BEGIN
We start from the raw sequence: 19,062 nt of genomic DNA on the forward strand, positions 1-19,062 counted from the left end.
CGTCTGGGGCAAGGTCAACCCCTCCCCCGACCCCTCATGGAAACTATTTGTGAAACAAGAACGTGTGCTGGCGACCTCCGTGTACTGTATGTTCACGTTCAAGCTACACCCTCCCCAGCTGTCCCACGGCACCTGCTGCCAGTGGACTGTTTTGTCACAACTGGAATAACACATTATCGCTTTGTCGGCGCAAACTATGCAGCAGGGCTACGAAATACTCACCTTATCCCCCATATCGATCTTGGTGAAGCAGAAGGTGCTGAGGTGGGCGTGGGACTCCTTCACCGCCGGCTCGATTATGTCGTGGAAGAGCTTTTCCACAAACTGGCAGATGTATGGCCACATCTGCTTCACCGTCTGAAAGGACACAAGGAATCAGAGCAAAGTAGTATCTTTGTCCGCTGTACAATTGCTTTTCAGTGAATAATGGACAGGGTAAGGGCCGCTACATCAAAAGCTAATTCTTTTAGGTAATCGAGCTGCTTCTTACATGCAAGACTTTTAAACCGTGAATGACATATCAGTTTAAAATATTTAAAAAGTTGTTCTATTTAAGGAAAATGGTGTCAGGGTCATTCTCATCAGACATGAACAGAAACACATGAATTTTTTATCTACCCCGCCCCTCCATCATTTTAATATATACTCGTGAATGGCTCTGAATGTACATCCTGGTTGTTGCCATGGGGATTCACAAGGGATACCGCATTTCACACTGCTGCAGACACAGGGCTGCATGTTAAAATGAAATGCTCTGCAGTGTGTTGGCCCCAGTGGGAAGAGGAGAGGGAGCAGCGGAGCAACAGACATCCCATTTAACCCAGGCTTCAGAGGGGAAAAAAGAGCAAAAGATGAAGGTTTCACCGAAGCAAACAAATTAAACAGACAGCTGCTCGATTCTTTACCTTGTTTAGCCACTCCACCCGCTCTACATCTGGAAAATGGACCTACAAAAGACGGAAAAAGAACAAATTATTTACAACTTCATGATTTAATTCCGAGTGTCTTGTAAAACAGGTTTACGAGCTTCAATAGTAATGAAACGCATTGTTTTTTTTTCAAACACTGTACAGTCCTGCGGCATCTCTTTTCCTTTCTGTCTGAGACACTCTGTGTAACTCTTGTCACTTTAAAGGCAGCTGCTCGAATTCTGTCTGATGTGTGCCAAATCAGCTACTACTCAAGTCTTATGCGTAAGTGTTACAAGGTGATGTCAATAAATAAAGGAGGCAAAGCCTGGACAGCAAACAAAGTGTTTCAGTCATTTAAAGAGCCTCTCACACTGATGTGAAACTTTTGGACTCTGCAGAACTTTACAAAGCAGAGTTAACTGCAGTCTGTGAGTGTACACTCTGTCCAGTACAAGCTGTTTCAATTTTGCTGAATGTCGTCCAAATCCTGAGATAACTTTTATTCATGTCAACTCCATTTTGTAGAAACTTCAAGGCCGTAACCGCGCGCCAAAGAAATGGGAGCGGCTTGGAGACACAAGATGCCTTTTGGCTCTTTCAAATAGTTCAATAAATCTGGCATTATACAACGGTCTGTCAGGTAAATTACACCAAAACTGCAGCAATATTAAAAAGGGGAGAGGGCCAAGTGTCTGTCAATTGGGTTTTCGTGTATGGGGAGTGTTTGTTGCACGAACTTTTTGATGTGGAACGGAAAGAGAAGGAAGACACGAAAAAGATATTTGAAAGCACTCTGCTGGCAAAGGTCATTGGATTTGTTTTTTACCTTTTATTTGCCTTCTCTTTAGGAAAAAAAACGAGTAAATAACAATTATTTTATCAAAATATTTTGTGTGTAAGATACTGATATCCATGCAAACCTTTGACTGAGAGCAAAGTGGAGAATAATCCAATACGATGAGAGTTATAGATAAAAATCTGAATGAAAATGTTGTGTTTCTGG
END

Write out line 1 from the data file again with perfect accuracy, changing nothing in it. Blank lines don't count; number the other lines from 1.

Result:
We start from the raw sequence: 19,062 nt of genomic DNA on the forward strand, positions 1-19,062 counted from the left end.